altering the status quo while engaged in collective
negotiations. Given the contract language and the
County's history of continuing the payments after
previous CNAs had expired, the examiner found that the
refusal to pay was a departure from the dynamic status quo
and therefore constituted a unilateral change in a mandatory
subject of negotiations, in violation of the EERA. The County
petitioned for review. PERC disagreed that the contract
language required continuation of incremental salary
increases after the contract expiration. Additionally, PERC
found that the dynamic status quo doctrine was impractical
and burdensome in light of economic conditions and
legislative changes since the recession. PERC abandoned the
dynamic status quo doctrine and found that the County was
within its authority to stop applying the salary increment
systems in the expired CNAs. PERC dismissed the charges.
PERC's decision in the Atlantic County matters,
Bridgewater Township notified PBA Local 174 that it too would
cease the salary step increments once the current CNA
expired. The union filed a grievance, which the Township
denied. The union then submitted the matter to PERC for
arbitration. The grievance was sustained and Bridgewater
Township was "ordered to advance all eligible unit
members . . . one step on the salary guide retroactive to the
employee's 2013 anniversary date of hire." That
award was subsequently affirmed by the Law Division. While
the matter was still in arbitration, the Township filed a
scope-of-negotiations petition with PERC, which granted the
Township's request for a restraint of binding arbitration
and held that public employers were no longer required, as a
matter of law, to fund automatic advancement on a salary
guide after a contract has expired.
three unions appealed the PERC decisions. The Appellate
Division consolidated the appeals, and reversed. 445
N.J.Super. 1 (App. Div. 2016). The panel found that the
Property Tax Levy Cap and the Interest Arbitration Award Cap
do not govern contracts that are negotiated and that neither
statute preempted the viability of the dynamic status quo
doctrine. The panel ruled that the Commission adopted the
dynamic status quo doctrine decades ago, and could not
abandon it now as an act of policymaking. Applying that
doctrine, the panel found that the salary increment system
was a term and condition of employment that could not be
unilaterally terminated during negotiations for a successor
CNA. The Court granted the petitions for certification filed
by Bridgewater Township, Atlantic County, and PERC. 227 NX
148 (2016); 227 NX 152 (2016); 227 NX 153 (2016).
In these cases, the governing contract language of the
respective agreements required that the salary step increases
remain in place after expiration and until the parties reach
agreement on a new CNA. Atlantic County and Bridgewater
Township committed an unfair labor practice when they altered
EERA affords public employees an array of rights, including
the ability to appoint a maj ority representative to
represent their interests and negotiate agreements with their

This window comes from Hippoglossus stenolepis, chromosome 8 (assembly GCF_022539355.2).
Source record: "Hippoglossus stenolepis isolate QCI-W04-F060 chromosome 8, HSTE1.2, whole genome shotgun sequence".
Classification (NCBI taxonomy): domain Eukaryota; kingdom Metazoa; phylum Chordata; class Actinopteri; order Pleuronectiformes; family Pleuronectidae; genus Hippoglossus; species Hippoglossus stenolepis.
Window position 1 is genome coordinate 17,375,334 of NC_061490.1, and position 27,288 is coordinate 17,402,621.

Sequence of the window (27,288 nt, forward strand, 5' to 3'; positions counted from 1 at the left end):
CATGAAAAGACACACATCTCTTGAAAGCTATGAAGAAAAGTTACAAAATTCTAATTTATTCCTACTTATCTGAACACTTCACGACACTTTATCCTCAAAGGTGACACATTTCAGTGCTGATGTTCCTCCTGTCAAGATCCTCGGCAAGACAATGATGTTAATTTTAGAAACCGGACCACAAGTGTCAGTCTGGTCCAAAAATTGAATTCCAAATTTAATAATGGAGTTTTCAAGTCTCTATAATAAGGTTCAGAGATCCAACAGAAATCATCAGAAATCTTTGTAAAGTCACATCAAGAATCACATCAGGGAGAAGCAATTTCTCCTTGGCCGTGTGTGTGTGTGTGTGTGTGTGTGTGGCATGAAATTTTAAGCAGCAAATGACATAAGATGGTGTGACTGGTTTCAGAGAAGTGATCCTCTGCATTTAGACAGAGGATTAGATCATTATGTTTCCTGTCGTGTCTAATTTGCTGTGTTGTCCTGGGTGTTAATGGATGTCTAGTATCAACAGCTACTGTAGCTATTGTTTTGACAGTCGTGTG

employer. In addition, the EERA requires that proposed new
rules or modifications of existing rules governing working
conditions be negotiated with the majority representative
before they are established. Employers are barred from
unilaterally altering mandatory bargaining topics, whether
established by expired contract or past practices, without
first bargaining to impasse, (p. 19)
a subject matter to be mandatorily negotiable between public
employers and employees, it must: (1) be one that intimately
and directly affects the work and welfare of public
employees; (2) be a topic that has not been fully or
partially preempted by statute or regulation; and (3) involve
a matter where a negotiated agreement would not significantly
interfere with the determination of a governmental policy.
Salary step increments is a mandatorily negotiable term and
condition of employment because it is part and parcel of an
employee's compensation for any particular year. (pp.
Here, it is not necessary to look beyond the contracts
themselves to conclude that the step increases continued
beyond the expiration of the contracts. It is well-settled
that courts enforce contracts based on the intent of the
parties, the express terms of the contract, the surrounding
circumstances, and the underlying purpose of the contract.
Where an agreement is ambiguous, courts will consider the
parties' practical construction of the contract as
evidence of their intention and as controlling weight in
determining a contract's interpretation, (pp. 21-23)
expired CNAs contain clear and explicit language that the
respective salary guides, and all other terms and conditions
set forth in the agreements, will continue until a successor
agreement is reached. Atlantic County and Bridgewater
Township could have negotiated different terms, (pp. 23-24)
the Atlantic County and Bridgewater Township agreements been
silent about whether the terms of the salary increment system
were to continue, the issue in this appeal would be more
complicated. It might well have required careful
consideration of past practices, custom and the viability of
the dynamic status quo doctrine. But the unilateral
modification at issue here directly contradicted the
parties' binding written agreement. Because the salary
increment system was a term and condition of employment that
governed beyond the CNAs' expiration date, Atlantic
County and Bridgewater Township committed an unfair labor
practice when they altered that condition without first
attempting to negotiate in good faith, (pp. 24-25)
Appellate Division based its conclusion on the dynamic status
quo doctrine. Given its reliance on contract principles, the
Court did not reach that issue. The Court notes that its
decision does not govern future negotiations, other than to
suggest that parties would be wise to include explicit